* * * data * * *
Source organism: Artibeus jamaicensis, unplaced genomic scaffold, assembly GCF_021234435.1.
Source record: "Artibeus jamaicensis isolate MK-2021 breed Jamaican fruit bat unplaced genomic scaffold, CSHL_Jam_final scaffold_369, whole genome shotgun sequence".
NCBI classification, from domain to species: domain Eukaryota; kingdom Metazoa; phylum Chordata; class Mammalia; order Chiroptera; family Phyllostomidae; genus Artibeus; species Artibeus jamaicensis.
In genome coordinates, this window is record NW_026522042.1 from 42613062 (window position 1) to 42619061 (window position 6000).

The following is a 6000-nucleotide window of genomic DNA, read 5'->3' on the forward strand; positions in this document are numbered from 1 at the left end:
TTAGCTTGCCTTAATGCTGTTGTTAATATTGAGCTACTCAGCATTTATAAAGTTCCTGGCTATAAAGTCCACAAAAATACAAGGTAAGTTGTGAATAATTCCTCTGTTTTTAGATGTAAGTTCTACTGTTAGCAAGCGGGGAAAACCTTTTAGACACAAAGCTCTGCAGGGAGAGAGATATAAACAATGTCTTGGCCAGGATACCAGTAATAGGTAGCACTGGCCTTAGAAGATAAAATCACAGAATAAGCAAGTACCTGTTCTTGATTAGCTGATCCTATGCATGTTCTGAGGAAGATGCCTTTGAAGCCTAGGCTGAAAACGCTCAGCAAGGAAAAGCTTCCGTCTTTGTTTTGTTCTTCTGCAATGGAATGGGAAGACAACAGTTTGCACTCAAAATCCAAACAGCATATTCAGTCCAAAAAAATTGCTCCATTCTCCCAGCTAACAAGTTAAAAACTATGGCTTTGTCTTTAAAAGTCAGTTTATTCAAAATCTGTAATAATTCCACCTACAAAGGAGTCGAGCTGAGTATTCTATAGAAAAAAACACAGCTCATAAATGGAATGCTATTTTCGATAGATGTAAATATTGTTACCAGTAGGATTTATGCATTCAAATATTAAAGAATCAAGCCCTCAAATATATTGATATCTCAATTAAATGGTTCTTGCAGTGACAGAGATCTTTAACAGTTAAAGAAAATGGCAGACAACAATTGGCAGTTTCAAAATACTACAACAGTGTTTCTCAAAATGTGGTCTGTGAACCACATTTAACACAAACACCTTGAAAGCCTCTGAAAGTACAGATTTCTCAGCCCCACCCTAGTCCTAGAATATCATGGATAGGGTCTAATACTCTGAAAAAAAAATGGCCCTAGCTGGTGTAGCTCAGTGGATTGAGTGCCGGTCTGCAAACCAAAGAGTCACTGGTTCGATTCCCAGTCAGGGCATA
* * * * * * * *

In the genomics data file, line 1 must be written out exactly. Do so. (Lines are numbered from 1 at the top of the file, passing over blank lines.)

Source organism: Artibeus jamaicensis, unplaced genomic scaffold, assembly GCF_021234435.1.